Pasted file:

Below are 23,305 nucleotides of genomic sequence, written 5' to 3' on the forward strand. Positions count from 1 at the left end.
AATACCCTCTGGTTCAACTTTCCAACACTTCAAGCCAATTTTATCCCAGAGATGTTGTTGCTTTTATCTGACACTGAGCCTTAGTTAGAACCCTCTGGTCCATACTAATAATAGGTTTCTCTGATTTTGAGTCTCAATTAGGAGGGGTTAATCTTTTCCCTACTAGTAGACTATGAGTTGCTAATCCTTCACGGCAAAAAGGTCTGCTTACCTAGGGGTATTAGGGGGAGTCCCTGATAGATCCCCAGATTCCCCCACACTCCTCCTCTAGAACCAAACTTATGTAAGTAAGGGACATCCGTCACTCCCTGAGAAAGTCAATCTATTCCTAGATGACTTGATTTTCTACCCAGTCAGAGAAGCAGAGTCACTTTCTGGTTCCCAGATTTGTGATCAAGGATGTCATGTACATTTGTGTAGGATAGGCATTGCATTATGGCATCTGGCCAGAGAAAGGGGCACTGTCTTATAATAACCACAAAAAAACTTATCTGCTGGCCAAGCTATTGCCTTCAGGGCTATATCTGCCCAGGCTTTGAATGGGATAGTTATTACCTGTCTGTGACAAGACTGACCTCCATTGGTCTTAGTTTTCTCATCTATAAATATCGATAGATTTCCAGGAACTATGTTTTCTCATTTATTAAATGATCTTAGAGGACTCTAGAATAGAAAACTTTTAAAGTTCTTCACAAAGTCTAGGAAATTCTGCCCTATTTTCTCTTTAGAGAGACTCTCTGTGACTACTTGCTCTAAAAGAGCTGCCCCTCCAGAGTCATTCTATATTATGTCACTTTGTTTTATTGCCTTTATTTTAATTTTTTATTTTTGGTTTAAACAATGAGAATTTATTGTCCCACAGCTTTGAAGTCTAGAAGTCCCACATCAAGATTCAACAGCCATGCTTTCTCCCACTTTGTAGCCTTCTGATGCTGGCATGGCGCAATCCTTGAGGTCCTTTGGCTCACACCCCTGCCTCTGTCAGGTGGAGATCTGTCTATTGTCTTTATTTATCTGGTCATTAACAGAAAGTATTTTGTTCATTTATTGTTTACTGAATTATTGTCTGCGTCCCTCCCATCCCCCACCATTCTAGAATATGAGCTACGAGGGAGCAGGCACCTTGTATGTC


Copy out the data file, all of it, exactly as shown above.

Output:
Below are 23,305 nucleotides of genomic sequence, written 5' to 3' on the forward strand. Positions count from 1 at the left end.
AATACCCTCTGGTTCAACTTTCCAACACTTCAAGCCAATTTTATCCCAGAGATGTTGTTGCTTTTATCTGACACTGAGCCTTAGTTAGAACCCTCTGGTCCATACTAATAATAGGTTTCTCTGATTTTGAGTCTCAATTAGGAGGGGTTAATCTTTTCCCTACTAGTAGACTATGAGTTGCTAATCCTTCACGGCAAAAAGGTCTGCTTACCTAGGGGTATTAGGGGGAGTCCCTGATAGATCCCCAGATTCCCCCACACTCCTCCTCTAGAACCAAACTTATGTAAGTAAGGGACATCCGTCACTCCCTGAGAAAGTCAATCTATTCCTAGATGACTTGATTTTCTACCCAGTCAGAGAAGCAGAGTCACTTTCTGGTTCCCAGATTTGTGATCAAGGATGTCATGTACATTTGTGTAGGATAGGCATTGCATTATGGCATCTGGCCAGAGAAAGGGGCACTGTCTTATAATAACCACAAAAAAACTTATCTGCTGGCCAAGCTATTGCCTTCAGGGCTATATCTGCCCAGGCTTTGAATGGGATAGTTATTACCTGTCTGTGACAAGACTGACCTCCATTGGTCTTAGTTTTCTCATCTATAAATATCGATAGATTTCCAGGAACTATGTTTTCTCATTTATTAAATGATCTTAGAGGACTCTAGAATAGAAAACTTTTAAAGTTCTTCACAAAGTCTAGGAAATTCTGCCCTATTTTCTCTTTAGAGAGACTCTCTGTGACTACTTGCTCTAAAAGAGCTGCCCCTCCAGAGTCATTCTATATTATGTCACTTTGTTTTATTGCCTTTATTTTAATTTTTTATTTTTGGTTTAAACAATGAGAATTTATTGTCCCACAGCTTTGAAGTCTAGAAGTCCCACATCAAGATTCAACAGCCATGCTTTCTCCCACTTTGTAGCCTTCTGATGCTGGCATGGCGCAATCCTTGAGGTCCTTTGGCTCACACCCCTGCCTCTGTCAGGTGGAGATCTGTCTATTGTCTTTATTTATCTGGTCATTAACAGAAAGTATTTTGTTCATTTATTGTTTACTGAATTATTGTCTGCGTCCCTCCCATCCCCCACCATTCTAGAATATGAGCTACGAGGGAGCAGGCACCTTGTATGTC